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2017: A year in review

I’ve now been writing this blog for almost 5 years and I still don’t quite know what I’m trying to achieve, if anything. Hopefully a blog that presents a reasonable representation of our current understanding of climate science, while also…
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Political activism

There’s been a rather lengthy Twitter exchange involving Judith Curry, mostly focusing on whether or not Judith is a political activist. Judith appears to be suggesting that what she does is not political activism, or any form of political advocacy,…
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Merry Christmas, etc

Since it’s now the afternoon of Christmas Eve here, it would seem time to quickly wish everyone a Merry Christmas, or whatever season’s greeting is most suitable. I certainly plan to have a few days relaxing with the family, so…
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Galactic cosmic rays

There’s a recent Nature Communications paper by Svensmark et al. called [i]ncreased ionization supports growth of aerosols into cloud condensation nuclei. The basic idea is that cosmic rays (energetic particles typically accelerated by shock waves) can influence the growth of…
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Arguing about the greenhouse effect – again

There’s been a rather lengthy Twitter thread about the greenhouse effect. In particular, focusing on claims that there is no such thing. Of course, engaging in such discussions so as to actually change anyone’s minds is pointless. However, I think…
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Greater future global warming?

Before I go out I wanted to briefly mention a recent paper by Patrick Brown and Ken Caldeira called [g]reater future global warming inferred from Earth’s recent energy budget. Patrick Brown already has a nice blog post about this with…
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Polar Bears and Arctic sea ice

Jeff Harvey, who is an occasional commenter here, is lead author of a recent paper on [i]nternet blogs, polar bears, and climate-change denial by proxy. The paper itself is open access, and if you would like to read some posts…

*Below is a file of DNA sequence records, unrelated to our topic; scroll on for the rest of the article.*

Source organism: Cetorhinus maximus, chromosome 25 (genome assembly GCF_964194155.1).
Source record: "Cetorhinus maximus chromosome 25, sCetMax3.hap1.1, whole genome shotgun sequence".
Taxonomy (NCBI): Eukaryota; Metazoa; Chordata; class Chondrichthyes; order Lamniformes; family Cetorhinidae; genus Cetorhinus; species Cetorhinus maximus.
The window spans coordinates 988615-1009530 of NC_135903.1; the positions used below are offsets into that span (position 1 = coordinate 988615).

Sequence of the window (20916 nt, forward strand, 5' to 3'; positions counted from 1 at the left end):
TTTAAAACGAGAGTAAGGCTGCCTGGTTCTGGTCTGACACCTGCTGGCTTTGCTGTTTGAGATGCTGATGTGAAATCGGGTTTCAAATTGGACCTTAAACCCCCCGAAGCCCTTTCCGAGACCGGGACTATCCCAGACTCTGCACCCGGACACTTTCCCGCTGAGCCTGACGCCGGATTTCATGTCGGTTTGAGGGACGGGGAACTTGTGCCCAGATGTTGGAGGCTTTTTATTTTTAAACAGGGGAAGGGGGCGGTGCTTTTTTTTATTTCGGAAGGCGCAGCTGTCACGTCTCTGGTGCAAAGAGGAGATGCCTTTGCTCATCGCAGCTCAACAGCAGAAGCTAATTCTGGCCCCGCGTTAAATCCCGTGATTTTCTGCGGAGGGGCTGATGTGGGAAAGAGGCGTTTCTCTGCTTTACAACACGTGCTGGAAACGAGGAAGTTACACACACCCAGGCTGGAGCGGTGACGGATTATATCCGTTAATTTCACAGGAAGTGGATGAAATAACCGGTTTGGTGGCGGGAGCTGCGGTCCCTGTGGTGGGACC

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Science communication – again

There are a number of possible things to write about, but I thought I might have a brief rant about a topic I find of interest. A tweet by David Roberts (who I mostly like) caused a bit of a…
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Going Nuclear

An epic tweetspat with pseudo-modern engineers made me think of the following confutation of the Breakthrough playbook: First, nuclear energy needs to compete with fossil fuels, not renewables like wind or solar. This point rests on the basic observation that …
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Combining different ECS estimates

I wanted to briefly highlight a new paper by Nic Lewis and Peter Grünwald called [o]bjectively combining AR5 instrumental period and paleoclimate climate sensitivity evidence. You may want, however, to be cautious of the term objective. As the title indicates,…
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Carbon budget constraints

I’d been meaning to highlight a statement from Kevin Anderson for quite some time. A brief lull in postings gives me a chance to do so. It relates to the Paris goal of keeping global warming below 2oC. I haven’t…
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Climate communicators in Edinburgh

It was a bit of a weekend of climate communication in Edinburgh. Yesterday morning I went along to Dynamic Earth, where the Natural Environment Research Council was hosting an event called UnEarthed. Ed Hawkins was there with a display about…
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Mertonian norms

There are a set of norms of science, first presented by Robert K Merton and known as the Mertonian norms. I found what seems to be a good description of them here. There are four Mertonian norms, called universalism, communalism,…